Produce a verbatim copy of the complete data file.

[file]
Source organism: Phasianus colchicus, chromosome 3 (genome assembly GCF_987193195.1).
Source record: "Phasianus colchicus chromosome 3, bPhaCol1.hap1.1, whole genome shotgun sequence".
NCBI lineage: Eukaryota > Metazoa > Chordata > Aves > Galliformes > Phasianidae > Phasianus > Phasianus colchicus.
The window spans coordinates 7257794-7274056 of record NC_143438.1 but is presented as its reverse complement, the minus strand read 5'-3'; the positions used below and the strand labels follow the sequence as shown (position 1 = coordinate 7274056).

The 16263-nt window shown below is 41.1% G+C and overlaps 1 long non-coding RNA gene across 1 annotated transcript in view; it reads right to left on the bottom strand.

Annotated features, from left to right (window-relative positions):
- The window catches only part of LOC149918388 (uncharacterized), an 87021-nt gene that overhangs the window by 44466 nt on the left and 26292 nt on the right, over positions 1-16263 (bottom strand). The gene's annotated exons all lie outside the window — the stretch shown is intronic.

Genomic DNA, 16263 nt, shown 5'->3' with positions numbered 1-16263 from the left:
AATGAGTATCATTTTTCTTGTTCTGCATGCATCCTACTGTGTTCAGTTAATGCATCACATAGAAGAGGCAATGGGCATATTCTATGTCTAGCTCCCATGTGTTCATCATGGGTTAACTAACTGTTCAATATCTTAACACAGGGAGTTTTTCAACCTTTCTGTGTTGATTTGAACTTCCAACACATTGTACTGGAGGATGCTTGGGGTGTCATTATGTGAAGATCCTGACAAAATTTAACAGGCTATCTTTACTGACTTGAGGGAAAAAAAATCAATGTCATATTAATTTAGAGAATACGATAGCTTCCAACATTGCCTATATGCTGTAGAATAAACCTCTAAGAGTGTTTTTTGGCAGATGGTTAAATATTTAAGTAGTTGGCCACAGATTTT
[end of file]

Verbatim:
Source organism: Phasianus colchicus, chromosome 3 (genome assembly GCF_987193195.1).
Source record: "Phasianus colchicus chromosome 3, bPhaCol1.hap1.1, whole genome shotgun sequence".
NCBI lineage: Eukaryota > Metazoa > Chordata > Aves > Galliformes > Phasianidae > Phasianus > Phasianus colchicus.
The window spans coordinates 7257794-7274056 of record NC_143438.1 but is presented as its reverse complement, the minus strand read 5'-3'; the positions used below and the strand labels follow the sequence as shown (position 1 = coordinate 7274056).

The 16263-nt window shown below is 41.1% G+C and overlaps 1 long non-coding RNA gene across 1 annotated transcript in view; it reads right to left on the bottom strand.

Annotated features, from left to right (window-relative positions):
- The window catches only part of LOC149918388 (uncharacterized), an 87021-nt gene that overhangs the window by 44466 nt on the left and 26292 nt on the right, over positions 1-16263 (bottom strand). The gene's annotated exons all lie outside the window — the stretch shown is intronic.

Genomic DNA, 16263 nt, shown 5'->3' with positions numbered 1-16263 from the left:
AATGAGTATCATTTTTCTTGTTCTGCATGCATCCTACTGTGTTCAGTTAATGCATCACATAGAAGAGGCAATGGGCATATTCTATGTCTAGCTCCCATGTGTTCATCATGGGTTAACTAACTGTTCAATATCTTAACACAGGGAGTTTTTCAACCTTTCTGTGTTGATTTGAACTTCCAACACATTGTACTGGAGGATGCTTGGGGTGTCATTATGTGAAGATCCTGACAAAATTTAACAGGCTATCTTTACTGACTTGAGGGAAAAAAAATCAATGTCATATTAATTTAGAGAATACGATAGCTTCCAACATTGCCTATATGCTGTAGAATAAACCTCTAAGAGTGTTTTTTGGCAGATGGTTAAATATTTAAGTAGTTGGCCACAGATTTT